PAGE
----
The idea behind using a nonce rather than a transaction fee removes the cost barrier so encourages people to use the system. But since the uploader has to perform some difficult proof of work calculations each time, it prevents someone from easily spamming the chain.

Also, the data hashes are being written to a completely separate chain for scalability reasons (it doesn't fill up the blocks on the main chain and also allows us to have multiple independent data chains when we need to scale up). In v1, there will be no way to spend QORT on the data chain, so there is no scope for transaction fees. But in subsequent versions we will add a "bridge" to move QORT between chains. At this point, we can add features such as allowing uploaders to pay extra for more copies of their data to be stored, and we can reward data nodes for the data they are hosting.

All of the above relates to "public data" only. We will eventually have support for "private data" too, and this would work completely differently. It would likely be a case of paying QORT to host it, which would be paid out to the participating data nodes. But that feature won't be in place for a while.

Name registration doubles as a “domain name” for websites and other data hosted by that account (in v3.0). Currently owned domain names will not be possible to transfer registration to your account on Qortal. They are completely separate and there won't be any way of linking them. Traditional domain names rely on "domain authorities" such as ICANN, which are incompatible with Qortal's system and ethos. Best thing to do is just register your existing names with Qortal. There's currently no established convention in terms of domain extensions in Qortal. I expect most names won't have an extension, but it's possible one such as .qort will emerge organically in the future. You should be able to register .com extensions etc within the system if you prefer them over names with no extensions.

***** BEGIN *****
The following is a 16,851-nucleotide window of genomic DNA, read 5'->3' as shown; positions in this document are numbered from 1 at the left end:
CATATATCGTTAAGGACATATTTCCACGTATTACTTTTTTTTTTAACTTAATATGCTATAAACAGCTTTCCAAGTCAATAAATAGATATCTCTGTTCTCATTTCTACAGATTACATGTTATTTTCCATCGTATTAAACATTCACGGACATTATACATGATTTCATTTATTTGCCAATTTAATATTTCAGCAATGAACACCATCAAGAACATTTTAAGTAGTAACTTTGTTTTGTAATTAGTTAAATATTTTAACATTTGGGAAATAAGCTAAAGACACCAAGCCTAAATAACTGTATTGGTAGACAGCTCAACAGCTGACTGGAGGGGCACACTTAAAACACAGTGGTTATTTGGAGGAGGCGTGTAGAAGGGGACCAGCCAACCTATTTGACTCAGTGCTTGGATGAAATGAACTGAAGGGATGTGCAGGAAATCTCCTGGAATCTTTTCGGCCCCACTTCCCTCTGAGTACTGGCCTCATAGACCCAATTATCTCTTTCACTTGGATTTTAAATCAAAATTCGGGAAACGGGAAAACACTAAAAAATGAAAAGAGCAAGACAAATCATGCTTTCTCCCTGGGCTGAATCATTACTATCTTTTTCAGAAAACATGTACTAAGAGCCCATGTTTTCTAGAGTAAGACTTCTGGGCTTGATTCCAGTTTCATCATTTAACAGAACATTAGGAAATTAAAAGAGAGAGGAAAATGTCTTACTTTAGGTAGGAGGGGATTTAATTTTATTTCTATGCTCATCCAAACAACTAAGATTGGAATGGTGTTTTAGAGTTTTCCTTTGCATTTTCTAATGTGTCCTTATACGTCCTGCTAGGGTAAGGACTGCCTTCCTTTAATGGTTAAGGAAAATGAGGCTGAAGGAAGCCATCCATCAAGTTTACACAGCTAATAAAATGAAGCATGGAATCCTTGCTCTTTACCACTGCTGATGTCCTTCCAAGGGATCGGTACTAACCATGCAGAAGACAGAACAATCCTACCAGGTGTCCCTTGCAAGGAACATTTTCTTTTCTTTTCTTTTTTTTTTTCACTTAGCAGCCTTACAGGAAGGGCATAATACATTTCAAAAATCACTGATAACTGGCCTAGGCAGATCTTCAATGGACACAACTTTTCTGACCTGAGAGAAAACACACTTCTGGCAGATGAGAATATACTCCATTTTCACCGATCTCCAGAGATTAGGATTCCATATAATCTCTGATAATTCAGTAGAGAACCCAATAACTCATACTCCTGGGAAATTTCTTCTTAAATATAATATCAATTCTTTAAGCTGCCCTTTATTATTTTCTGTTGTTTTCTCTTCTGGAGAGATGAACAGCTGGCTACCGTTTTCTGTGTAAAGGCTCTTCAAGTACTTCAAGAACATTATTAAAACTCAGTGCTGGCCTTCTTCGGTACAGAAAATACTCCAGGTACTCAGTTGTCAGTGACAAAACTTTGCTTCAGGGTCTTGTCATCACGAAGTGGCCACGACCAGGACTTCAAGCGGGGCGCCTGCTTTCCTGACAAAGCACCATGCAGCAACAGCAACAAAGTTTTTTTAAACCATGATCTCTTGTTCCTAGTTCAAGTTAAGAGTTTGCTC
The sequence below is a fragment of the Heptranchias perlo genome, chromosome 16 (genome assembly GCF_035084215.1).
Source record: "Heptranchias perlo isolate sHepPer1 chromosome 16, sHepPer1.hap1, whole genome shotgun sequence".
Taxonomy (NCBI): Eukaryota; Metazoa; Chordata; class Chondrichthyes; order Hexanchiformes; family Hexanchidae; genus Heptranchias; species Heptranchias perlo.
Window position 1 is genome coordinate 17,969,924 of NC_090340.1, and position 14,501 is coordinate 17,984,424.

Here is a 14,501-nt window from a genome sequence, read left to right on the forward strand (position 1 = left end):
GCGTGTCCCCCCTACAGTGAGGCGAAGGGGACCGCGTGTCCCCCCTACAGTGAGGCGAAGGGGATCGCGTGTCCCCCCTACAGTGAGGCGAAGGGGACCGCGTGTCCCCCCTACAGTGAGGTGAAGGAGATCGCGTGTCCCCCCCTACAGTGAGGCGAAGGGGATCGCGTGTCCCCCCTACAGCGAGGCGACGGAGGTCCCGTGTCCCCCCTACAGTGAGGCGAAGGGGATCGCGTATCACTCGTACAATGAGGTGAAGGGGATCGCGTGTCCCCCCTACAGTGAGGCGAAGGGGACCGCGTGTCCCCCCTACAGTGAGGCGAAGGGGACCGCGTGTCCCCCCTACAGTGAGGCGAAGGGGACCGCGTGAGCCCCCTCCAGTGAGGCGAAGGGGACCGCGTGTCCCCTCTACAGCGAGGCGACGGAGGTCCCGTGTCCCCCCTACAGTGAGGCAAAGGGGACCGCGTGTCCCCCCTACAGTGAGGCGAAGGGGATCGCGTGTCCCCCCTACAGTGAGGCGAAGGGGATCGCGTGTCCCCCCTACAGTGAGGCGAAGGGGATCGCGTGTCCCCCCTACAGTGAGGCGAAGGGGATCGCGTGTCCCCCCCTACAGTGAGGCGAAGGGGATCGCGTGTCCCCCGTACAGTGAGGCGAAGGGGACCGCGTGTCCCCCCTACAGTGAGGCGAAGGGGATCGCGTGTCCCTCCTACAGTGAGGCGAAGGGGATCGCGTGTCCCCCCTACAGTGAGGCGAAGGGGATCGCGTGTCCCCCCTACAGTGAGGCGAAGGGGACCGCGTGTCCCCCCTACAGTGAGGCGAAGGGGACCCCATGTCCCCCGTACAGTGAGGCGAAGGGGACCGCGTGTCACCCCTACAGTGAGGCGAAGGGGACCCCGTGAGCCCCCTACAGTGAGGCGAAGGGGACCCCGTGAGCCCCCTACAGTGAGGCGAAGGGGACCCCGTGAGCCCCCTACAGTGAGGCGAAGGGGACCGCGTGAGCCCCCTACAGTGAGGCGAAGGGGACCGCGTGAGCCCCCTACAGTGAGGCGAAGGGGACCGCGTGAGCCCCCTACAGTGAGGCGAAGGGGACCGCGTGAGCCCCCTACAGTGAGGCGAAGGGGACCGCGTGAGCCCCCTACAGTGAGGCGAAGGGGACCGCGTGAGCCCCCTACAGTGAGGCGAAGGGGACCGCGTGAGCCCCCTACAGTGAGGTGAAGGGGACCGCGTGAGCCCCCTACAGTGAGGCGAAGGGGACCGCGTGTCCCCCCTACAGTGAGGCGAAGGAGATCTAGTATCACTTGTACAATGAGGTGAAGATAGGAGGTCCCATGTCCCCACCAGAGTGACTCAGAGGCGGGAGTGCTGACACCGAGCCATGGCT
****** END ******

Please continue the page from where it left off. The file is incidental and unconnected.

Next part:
You can absolutely access it via a separate browser. There are a couple of options:

1. Using the API on a public/gateway node such as http://node1.qortal.uk:12393/site/QortalDemo

2. Using the “domain mapping” feature with existing DNS - e.g http://www.reqorder.org/ - this site is on the data testnet

When setting up domain mapping: you will need to add the domain name to your node(s) and then point the domain at them via DNS. You can have multiple nodes behind a single domain for better redundancy.

This “gateway” feature is now developed, so we can already support gateways to the Qortal network via an existing domain. E.g:

https://gateway.qortal.org/RegisteredName

or

https://qortalweb.com/RegisteredName

etc.

Basically anyone who is willing to can provide access to the entire Qortal network of websites via a domain they own. They just have to enable the gateway service in their node’s settings (and point their domain at the node using DNS). You can always connect the traditional domain name to your Qortal site if you want to. It will just rely on centralised components, unlike using a registered name within Qortal.

We Use PoW For Data Uploads

We use PoW for data uploads to reduce the ability for people to spam the chain with data. For most transaction types in Qortal, we use a 0.001 QORT transaction fee. For QDN we decided to remove the fee and replace it with a "nonce", which essentially means a certain amount of computational resources need to be used when publishing data, to slow down requests and reduce spam. We use this approach for Q-Chat messages (most significantly when the account has a zero balance) and also for some existing on-chain transaction types, such as the "MESSAGE" transactions that are used in the trade portal (to allow people to buy QORT without having any QORT to create the trade portal Buy transaction).

The main reason for doing this for QDN was because we were planning on putting data hashes on a sidechain that wouldn't support transaction fees. Due to time constraints we ended up putting data hashes on the main chain (there's still lots of capacity there) but once we need to scale up we will need to return to the sidechain idea, and when we do, it will make it easier for both devs and users if we are using a proof of work nonce rather than a transaction fee.

qortal_data_network_qdn.txt · Last modified: 07/21/2022 05:36 by gfactor